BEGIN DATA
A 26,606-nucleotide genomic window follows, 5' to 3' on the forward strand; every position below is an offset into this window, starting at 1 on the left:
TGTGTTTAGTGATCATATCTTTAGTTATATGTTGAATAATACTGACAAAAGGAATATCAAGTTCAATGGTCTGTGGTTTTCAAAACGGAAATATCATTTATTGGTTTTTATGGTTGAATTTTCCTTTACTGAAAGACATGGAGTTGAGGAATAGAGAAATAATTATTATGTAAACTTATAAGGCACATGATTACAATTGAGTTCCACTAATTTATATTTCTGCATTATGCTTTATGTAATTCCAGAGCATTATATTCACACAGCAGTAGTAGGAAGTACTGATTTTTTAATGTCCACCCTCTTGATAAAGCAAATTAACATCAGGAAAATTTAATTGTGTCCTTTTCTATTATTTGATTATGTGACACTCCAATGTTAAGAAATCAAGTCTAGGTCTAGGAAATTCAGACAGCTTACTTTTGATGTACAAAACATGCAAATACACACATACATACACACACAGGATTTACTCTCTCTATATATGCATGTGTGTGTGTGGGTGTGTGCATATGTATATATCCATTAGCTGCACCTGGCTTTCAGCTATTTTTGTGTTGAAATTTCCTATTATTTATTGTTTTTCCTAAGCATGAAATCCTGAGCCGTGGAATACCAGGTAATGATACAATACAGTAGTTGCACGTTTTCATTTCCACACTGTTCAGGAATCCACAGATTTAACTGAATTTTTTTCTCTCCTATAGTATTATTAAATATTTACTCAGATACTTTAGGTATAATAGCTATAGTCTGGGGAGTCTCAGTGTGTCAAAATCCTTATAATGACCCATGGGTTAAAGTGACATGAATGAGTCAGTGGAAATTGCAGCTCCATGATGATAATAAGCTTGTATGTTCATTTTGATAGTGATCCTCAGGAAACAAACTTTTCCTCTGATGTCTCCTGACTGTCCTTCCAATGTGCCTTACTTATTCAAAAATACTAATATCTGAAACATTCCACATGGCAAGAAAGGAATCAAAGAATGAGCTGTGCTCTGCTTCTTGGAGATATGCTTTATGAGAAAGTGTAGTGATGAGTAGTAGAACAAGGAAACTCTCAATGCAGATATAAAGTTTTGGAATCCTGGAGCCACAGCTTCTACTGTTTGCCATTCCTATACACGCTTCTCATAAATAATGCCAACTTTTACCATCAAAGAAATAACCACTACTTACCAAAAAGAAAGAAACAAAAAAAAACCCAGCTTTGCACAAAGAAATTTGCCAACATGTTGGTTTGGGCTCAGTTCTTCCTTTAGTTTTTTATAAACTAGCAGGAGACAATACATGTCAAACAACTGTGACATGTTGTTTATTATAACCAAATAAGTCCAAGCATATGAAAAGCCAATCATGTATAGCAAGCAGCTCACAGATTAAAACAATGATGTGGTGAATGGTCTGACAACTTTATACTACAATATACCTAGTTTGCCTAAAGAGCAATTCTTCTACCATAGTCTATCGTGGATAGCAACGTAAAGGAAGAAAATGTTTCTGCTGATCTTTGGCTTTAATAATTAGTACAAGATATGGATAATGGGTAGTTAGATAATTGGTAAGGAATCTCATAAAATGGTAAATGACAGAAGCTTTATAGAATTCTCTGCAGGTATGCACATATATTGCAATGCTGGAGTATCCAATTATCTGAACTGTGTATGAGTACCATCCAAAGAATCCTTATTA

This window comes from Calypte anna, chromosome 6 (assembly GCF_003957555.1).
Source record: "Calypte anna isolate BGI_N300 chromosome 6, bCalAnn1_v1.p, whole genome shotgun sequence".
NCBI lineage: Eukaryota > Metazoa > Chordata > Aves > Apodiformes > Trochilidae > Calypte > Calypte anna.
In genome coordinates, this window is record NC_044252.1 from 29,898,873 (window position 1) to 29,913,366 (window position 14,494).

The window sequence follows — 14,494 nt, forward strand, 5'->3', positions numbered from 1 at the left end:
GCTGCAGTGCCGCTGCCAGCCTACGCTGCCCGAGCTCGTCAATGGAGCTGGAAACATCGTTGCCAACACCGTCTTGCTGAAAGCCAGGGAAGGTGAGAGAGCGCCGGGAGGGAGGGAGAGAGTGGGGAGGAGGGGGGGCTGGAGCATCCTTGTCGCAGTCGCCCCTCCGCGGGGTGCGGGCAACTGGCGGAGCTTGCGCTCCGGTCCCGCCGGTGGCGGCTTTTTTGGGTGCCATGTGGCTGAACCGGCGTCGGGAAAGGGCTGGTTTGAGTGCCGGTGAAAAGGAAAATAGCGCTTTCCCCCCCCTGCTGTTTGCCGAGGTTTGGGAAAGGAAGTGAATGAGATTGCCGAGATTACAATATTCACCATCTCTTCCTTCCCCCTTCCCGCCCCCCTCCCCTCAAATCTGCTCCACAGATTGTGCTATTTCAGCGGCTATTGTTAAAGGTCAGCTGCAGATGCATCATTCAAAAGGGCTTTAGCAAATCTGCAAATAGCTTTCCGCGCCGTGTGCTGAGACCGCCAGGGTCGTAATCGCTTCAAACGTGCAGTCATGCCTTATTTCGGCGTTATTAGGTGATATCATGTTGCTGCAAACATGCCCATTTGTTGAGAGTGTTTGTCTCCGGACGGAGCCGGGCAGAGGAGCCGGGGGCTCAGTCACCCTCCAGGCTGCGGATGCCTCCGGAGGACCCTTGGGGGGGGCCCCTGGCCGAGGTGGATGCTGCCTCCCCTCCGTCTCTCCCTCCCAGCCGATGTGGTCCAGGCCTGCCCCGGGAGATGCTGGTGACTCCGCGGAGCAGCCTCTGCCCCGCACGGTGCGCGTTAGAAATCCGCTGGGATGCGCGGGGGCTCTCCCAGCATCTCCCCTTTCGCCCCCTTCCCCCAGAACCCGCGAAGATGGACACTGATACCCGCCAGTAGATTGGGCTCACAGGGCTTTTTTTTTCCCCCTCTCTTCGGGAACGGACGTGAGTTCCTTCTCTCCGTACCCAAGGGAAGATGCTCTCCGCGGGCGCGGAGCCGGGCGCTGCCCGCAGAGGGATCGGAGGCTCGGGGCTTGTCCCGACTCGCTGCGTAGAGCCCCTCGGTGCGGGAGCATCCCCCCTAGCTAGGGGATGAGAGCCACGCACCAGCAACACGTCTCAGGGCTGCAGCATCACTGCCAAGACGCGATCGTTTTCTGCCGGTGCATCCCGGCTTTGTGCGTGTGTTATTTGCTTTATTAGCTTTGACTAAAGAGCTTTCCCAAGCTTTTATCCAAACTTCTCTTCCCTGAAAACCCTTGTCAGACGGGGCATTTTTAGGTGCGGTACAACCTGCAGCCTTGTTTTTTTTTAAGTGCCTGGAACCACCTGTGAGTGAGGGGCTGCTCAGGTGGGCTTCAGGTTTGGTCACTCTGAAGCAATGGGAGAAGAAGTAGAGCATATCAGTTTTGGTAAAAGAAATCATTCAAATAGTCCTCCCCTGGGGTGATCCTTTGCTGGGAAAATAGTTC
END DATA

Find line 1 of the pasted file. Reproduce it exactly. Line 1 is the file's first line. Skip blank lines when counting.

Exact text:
A 26,606-nucleotide genomic window follows, 5' to 3' on the forward strand; every position below is an offset into this window, starting at 1 on the left: